My family owns an old Sansui receiver, which was bought new probably 30 years ago now. I don't think I'd dare hook it up to my speakers, even though I'd be curious how it sounds. It still seems to work as it should. I get why people are drawn to these things, but you are right, I don't think sound quality is the main draw. After wards they do seem to rationalize the purchase that way though.
 

Platinum Member
Username: Jan_b_vigne

Dallas, TX

Post Number: 15980
Registered: May-04
.

IMO Marantz receivers aren't very good. They certainly weren't considered to be very good when I was selling them new. But they were sold everywhere for big discounts so everyone thought they were getting a "deal". I took one Marantz receiver in trade that had been purchased at a tire and lawn care center. Marantz was big into long term floor planned demo equipment back then, the dealer never paid for any demo gear until they sold it and then they got another for free until they sold that one. Neither were the Pioneers that peole want to buy nowdays considered to be much more than declining in quality junk with each new model series. They were the beginnings of mass market crap. I picked up a Marantz receiver awhile back for $10 at a garage sale just to see if I was wrong about them. Nope, junk.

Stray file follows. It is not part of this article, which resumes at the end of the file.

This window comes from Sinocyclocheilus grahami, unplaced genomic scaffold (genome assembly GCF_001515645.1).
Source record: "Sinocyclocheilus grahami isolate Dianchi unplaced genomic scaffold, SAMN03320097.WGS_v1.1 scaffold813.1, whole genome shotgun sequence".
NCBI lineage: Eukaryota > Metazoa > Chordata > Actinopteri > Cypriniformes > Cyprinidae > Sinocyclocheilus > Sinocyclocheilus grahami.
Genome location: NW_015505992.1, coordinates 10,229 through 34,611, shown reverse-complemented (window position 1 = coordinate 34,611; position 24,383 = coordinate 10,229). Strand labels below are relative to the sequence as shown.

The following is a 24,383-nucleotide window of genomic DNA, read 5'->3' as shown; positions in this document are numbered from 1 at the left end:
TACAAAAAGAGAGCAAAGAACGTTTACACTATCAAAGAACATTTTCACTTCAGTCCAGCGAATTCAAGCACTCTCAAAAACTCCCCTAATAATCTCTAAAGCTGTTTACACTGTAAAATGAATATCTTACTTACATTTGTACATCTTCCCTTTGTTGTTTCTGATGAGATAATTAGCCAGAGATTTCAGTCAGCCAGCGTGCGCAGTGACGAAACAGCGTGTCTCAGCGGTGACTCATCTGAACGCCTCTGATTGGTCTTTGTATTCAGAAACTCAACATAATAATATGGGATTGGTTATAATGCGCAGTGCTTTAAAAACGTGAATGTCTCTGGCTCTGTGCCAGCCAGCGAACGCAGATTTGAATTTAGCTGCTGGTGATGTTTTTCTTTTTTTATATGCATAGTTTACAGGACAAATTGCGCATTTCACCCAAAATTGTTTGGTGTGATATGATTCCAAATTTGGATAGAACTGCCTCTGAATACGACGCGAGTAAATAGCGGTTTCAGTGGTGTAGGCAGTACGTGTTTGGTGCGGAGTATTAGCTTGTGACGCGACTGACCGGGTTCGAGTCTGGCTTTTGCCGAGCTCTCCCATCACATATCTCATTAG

The Sansui's were better than the Marantz, Sony, Pioneer, Technics, etc. but still were button and knob machines competing on a watts per dollar basis. If I couldn't move someone to a HK, I tried for the Kenwood. The first generation of Yamaha was quite good, even their base line receiver at 20 watts. I've given several of those to friends. From there, things went downhill.

My memories of a few high end pieces from the '70-80's are that they were a revelation in what hifi could do. A CJ PV5 had a midrange that I still remember, even better than the Marantz 7 IMO. For the most part though, looking back, there were some very dark days in audio in those years.